Whenever there is a new dietary supplement fad being raved about around the web or on health shows, many people become so fixated on the supposed benefits that they neglect to ask a very serious question:
What are the possible side effects?
Often those shopping for heavily buzzed about supplements assume that there are no side-effects or that if there are side effects, they are somewhat minimal.
This is a very naive and potentially dangerous approach. You do not want to risk suffering from a serious allergic reaction to a supplement or some other kind of negative health response.
Glucosamine has recently gotten a lot of attention because of reports that the dietary supplement might possibly extend the lifespan of those who take it.
This conclusion is largely based off of research involving aging mice. Those mice who were were fed the supplement were reported as living 10% longer than those mice that weren't given the supplement.
The Swiss researchers behind the study believe it's possible glucosamine could do the same in a human through altering metabolism.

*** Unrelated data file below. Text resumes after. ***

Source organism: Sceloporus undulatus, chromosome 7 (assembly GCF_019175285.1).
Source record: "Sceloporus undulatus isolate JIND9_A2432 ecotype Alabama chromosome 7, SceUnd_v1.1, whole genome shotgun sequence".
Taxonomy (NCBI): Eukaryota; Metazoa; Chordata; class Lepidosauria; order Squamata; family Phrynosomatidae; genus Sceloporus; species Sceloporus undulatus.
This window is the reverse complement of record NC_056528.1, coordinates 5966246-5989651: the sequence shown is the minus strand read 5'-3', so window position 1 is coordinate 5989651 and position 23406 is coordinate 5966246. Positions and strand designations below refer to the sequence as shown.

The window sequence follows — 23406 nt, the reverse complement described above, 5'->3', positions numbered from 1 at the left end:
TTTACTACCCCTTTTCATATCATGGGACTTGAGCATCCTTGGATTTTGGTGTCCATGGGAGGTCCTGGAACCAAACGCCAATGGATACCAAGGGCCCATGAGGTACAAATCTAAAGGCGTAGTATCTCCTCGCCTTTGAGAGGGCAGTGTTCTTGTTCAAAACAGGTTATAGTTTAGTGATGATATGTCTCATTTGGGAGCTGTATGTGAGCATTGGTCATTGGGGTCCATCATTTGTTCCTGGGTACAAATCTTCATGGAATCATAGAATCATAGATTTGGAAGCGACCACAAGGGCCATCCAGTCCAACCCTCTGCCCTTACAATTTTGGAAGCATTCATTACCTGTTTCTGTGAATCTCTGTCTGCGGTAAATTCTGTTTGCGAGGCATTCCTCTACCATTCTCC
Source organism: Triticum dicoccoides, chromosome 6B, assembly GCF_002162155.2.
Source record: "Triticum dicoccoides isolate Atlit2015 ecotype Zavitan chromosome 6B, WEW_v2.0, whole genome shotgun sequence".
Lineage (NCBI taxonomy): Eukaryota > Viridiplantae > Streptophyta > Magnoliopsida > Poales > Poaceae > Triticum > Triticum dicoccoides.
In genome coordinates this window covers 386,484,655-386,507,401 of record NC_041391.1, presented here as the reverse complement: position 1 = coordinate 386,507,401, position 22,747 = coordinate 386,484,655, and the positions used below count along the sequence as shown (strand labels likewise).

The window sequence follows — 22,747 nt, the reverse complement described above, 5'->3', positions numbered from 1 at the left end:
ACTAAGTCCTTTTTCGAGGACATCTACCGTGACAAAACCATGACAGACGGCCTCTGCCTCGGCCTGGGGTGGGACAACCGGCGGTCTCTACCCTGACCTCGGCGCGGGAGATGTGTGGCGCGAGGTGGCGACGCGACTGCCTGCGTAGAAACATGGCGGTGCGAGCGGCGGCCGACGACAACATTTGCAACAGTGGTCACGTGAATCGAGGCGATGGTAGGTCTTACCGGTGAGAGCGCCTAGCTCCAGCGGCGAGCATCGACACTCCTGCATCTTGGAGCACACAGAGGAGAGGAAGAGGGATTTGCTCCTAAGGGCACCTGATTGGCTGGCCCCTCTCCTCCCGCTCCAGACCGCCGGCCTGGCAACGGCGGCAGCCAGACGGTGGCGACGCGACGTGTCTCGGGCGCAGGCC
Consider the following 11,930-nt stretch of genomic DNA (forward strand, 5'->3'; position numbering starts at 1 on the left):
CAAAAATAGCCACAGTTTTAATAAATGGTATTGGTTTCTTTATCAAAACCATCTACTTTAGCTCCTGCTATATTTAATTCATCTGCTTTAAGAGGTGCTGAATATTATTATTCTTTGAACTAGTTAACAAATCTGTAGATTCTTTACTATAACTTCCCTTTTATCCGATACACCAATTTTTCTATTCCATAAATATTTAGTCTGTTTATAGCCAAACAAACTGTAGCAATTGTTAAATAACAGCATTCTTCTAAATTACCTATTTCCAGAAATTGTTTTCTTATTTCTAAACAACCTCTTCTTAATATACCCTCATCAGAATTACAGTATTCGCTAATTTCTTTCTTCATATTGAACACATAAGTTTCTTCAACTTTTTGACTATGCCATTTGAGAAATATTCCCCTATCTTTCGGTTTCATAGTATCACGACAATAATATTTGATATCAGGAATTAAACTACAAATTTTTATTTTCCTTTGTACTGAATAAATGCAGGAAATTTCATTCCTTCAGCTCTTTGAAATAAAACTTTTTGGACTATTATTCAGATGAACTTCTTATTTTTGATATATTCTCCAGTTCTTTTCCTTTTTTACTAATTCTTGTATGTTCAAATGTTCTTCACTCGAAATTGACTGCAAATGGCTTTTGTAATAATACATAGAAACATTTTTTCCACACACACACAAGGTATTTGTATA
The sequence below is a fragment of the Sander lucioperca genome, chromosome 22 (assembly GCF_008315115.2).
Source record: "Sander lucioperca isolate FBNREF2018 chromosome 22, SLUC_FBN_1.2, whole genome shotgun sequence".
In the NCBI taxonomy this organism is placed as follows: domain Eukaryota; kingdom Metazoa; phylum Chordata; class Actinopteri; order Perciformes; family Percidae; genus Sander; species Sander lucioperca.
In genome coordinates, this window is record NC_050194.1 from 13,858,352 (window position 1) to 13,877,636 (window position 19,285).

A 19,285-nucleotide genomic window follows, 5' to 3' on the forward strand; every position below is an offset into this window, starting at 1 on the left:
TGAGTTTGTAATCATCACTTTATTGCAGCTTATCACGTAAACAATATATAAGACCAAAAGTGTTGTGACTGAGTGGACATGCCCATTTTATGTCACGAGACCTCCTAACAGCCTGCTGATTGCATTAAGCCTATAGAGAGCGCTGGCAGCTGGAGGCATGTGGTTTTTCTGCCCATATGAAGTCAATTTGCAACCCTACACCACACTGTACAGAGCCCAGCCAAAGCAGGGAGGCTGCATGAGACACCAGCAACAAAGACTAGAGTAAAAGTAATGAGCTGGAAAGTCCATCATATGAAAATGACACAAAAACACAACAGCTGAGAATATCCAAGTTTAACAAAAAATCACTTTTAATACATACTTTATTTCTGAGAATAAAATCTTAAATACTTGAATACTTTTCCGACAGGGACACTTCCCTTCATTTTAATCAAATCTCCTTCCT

Their enthusiasm is linked to their findings as well as a study that claimed glucosamine supplements could be linked to reduced death rates.
Despite the optimistic response and encouraging outlook, some are waiting for stronger follow-up research rather than running with these early results.
British expert Tim Spector advised common sense and caution going forward.
"Glucosamine is an interesting molecule that could affect us subtly in many ways," said Spector. "Humans are not the same as worms or rodents and studies will need careful replication before we get over-excited."
In other words, before you run down to the store to stock up on glucosamine because it helped mice live longer...you may want to wait until additional research is released.
You should also be mindful of potential side effects when it comes to glucosamine supplements.
Glucosamine is not recommended for people who suffer from asthma as it has been linked to worsened symptoms.
Because glucosamine is typically extracted from crabs, shrimp, and other shellfish, those with allergies to these animals are advised to avoid taking it. There is a potential for severe allergic reactions.
Thus far claims that it negatively affected blood sugar has been refuted.
However, persons with blood pressure and heart problems are told to be cautious when taking glucosamine. The supplement can raise blood pressure levels and cause abnormal heart rates and heart palpitations.
Image via Wikimedia Commons